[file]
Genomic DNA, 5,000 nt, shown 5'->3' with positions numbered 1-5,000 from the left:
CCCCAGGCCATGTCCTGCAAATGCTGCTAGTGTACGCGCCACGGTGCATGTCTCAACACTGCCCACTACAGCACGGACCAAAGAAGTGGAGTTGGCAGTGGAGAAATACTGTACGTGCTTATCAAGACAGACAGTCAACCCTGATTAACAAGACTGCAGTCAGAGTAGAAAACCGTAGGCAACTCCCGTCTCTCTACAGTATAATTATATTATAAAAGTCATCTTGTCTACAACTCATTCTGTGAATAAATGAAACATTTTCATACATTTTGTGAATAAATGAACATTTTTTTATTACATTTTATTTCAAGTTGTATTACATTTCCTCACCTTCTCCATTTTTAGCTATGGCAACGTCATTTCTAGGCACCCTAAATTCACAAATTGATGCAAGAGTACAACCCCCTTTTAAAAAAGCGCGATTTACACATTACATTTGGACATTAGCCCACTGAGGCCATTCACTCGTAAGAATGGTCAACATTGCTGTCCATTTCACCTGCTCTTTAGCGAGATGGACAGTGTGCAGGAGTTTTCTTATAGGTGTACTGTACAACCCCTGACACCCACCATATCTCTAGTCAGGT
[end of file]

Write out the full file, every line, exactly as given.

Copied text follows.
Genomic DNA, 5,000 nt, shown 5'->3' with positions numbered 1-5,000 from the left:
CCCCAGGCCATGTCCTGCAAATGCTGCTAGTGTACGCGCCACGGTGCATGTCTCAACACTGCCCACTACAGCACGGACCAAAGAAGTGGAGTTGGCAGTGGAGAAATACTGTACGTGCTTATCAAGACAGACAGTCAACCCTGATTAACAAGACTGCAGTCAGAGTAGAAAACCGTAGGCAACTCCCGTCTCTCTACAGTATAATTATATTATAAAAGTCATCTTGTCTACAACTCATTCTGTGAATAAATGAAACATTTTCATACATTTTGTGAATAAATGAACATTTTTTTATTACATTTTATTTCAAGTTGTATTACATTTCCTCACCTTCTCCATTTTTAGCTATGGCAACGTCATTTCTAGGCACCCTAAATTCACAAATTGATGCAAGAGTACAACCCCCTTTTAAAAAAGCGCGATTTACACATTACATTTGGACATTAGCCCACTGAGGCCATTCACTCGTAAGAATGGTCAACATTGCTGTCCATTTCACCTGCTCTTTAGCGAGATGGACAGTGTGCAGGAGTTTTCTTATAGGTGTACTGTACAACCCCTGACACCCACCATATCTCTAGTCAGGT